Maria Manaseina

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Maria Manaseina (1860)

Maria Mikhailovna Manaseina, née Korkunova (Мария Михайловна Манасеина; 1841 – 17 March 1903), also known as Marie de Manacéïne, was a Russian physician who published a number of books on fatigue and sleep. In 1872, she is supposed to have delivered experimental evidence for the cell-free alcoholic fermentation.[1][2][3] Eduard Buchner was later awarded a Nobel Prize for the discovery of that process.

Manaseina was a disciple of Ivan Tarkhanov. In her monograph Sleep she observed that the brain is in an active state during sleep. She cited dreams as "evidence of an ongoing psychic life of sleep generated by the brain".[4] An English translation appeared in 1897 as Sleep: Its Physiology, Pathology, Hygiene, and Psychology.

Manaseina's father was historian Mikhail Korkunov, and legal philosopher Nikolai Korkunov was her brother. Her second husband Vyacheslav Manassein was a well-known physiologist. After their separation Manassein married Fyodor Dostoyevsky's niece.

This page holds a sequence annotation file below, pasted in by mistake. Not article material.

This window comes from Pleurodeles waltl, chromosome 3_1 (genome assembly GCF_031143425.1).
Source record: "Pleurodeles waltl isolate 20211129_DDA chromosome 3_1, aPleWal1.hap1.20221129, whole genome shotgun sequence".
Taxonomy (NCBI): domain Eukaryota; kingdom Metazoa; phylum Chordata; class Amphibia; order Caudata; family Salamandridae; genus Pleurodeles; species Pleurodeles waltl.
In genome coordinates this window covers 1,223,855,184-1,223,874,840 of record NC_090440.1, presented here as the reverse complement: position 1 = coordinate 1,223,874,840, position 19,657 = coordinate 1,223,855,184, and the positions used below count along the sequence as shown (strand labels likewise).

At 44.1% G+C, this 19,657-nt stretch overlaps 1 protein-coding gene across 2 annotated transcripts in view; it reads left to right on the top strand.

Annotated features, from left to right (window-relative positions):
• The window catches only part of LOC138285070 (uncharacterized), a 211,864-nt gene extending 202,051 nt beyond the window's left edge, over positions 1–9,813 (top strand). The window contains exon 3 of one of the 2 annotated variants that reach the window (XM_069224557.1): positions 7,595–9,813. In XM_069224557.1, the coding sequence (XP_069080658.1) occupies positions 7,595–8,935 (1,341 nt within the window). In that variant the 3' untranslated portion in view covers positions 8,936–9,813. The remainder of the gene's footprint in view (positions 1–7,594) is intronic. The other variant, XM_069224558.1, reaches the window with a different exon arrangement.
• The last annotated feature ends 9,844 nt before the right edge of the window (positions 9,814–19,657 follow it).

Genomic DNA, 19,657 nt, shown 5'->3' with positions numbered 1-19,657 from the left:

1. ^ Dilettanten und Wissenschaft: Zur Geschichte und Aktualität eines wechselvollen Verhältnisses. Rodopi, 1996. ISBN 9789051837193. Page 223.
  2. ^ Athel Cornish-Bowden (1999). "The Origins of Enzymology." // The Biochemist 19(2), 36–38.
  3. ^ Marie von Manassein (1897). "Zur Frage von der alkoholischen Gährung ohne lebende Hefezellen" // Berichte der deutschen chemischen Gesellschaft 30(3), 3061-3062.
  4. ^ Quoted from: Mauro Mancia. Psychoanalysis and Neuroscience. Springer, 2006. Page 353.

Further reading[edit]

  • Kovalzon V.M. A portrait of Maria Manasseina, pioneer sleep scientist. // SRS Bulletin. 2009. V. 15. No.2. P. 27-28.
  • Kovalzon V.M. Some notes on the biography of Maria Manasseina. // J. Hist. Neurosci. 2009. V. 18. No.3. P. 312-319.

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